• In an embodiment, the present disclosure relates to a system for approaching the joint which may connect adjacent bones. The system comprises a central processing unit and a scanner in communication with the central processing unit. The scanner is adapted to analyze the joint for an insertion point within the joint. The system further comprises a guide in communication with the central processing unit wherein the guide may be inserted parallel or substantially parallel to the bones and into the insertion point. A remover is adapted to form a passage around the guide and into the insertion point wherein the passage is configured for any suitable non-fusion or fusion device to treat the joint.
  • BRIEF DESCRIPTION OF THE DRAWINGS
  • The detailed description particularly refers to the accompanying figures in which:
  • FIG. 1 is a front elevational view of a skeletal structure of the pelvic region;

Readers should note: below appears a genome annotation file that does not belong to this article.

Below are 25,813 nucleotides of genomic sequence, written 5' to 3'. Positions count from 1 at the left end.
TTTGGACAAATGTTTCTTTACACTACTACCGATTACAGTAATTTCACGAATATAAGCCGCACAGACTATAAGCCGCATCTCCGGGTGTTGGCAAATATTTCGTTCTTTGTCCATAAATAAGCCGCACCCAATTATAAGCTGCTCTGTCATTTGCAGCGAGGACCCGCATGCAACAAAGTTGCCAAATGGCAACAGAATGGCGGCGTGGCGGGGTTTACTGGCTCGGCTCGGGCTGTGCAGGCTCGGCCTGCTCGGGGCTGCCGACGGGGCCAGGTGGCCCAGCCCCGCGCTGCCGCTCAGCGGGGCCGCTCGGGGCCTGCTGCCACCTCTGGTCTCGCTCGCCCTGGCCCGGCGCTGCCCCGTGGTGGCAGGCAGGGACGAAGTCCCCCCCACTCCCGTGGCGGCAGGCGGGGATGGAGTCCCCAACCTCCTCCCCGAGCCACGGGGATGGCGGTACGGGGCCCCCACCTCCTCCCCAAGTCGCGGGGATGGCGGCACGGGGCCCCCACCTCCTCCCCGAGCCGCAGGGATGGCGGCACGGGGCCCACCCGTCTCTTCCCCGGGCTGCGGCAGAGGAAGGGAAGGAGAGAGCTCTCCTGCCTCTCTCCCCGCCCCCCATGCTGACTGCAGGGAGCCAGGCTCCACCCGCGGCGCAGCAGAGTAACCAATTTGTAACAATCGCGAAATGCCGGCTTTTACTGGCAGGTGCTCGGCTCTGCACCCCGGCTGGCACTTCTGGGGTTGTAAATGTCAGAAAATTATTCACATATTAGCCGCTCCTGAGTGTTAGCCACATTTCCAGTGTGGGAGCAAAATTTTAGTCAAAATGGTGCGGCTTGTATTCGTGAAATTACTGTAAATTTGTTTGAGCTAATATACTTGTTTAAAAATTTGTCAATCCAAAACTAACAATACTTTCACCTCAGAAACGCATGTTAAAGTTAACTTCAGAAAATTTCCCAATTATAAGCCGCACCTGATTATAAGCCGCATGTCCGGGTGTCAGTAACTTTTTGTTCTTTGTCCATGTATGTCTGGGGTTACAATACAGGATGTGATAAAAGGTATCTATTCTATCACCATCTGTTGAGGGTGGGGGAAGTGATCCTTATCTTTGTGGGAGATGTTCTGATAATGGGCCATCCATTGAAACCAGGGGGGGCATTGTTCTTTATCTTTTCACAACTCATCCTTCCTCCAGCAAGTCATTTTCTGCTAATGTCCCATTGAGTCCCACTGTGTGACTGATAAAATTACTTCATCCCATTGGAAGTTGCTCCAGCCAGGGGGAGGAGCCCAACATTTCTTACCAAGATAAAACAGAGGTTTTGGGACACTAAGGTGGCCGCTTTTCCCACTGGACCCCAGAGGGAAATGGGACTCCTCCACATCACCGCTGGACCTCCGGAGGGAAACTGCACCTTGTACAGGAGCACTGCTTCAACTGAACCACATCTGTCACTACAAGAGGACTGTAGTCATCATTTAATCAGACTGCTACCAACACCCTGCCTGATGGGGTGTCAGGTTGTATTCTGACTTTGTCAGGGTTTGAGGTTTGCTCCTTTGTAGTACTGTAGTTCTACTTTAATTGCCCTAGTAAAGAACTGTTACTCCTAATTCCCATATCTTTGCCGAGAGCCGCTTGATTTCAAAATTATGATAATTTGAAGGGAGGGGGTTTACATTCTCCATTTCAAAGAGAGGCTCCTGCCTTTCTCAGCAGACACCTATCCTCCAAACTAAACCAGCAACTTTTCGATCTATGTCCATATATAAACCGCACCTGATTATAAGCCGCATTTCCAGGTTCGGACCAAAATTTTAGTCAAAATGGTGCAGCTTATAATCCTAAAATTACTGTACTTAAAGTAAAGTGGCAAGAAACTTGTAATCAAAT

• FIG. 2 is a partial front elevational view of a sacroiliac joint of FIG. 1;
  • FIG. 3 is a planar cross sectional view of the sacroiliac joint of FIG. 2;
  • FIG. 4 is a flowchart illustrating steps of approaching the sacroiliac joint in accordance with an embodiment of the present disclosure;
  • FIG. 5 is a side sectional view of the pelvis of FIG. 2 showing a guide procedure involved in approaching the sacroiliac joint of FIG. 2;
  • FIG. 6 is a cross sectional view of FIG. 5 showing a cannulated removing procedure;
  • FIG. 7 is a side sectional view of a pelvis showing a removing procedure involved in approaching the sacroiliac joint of FIG. 2;
  • FIG. 8 is a cross sectional view of FIG. 7 showing the removing procedure;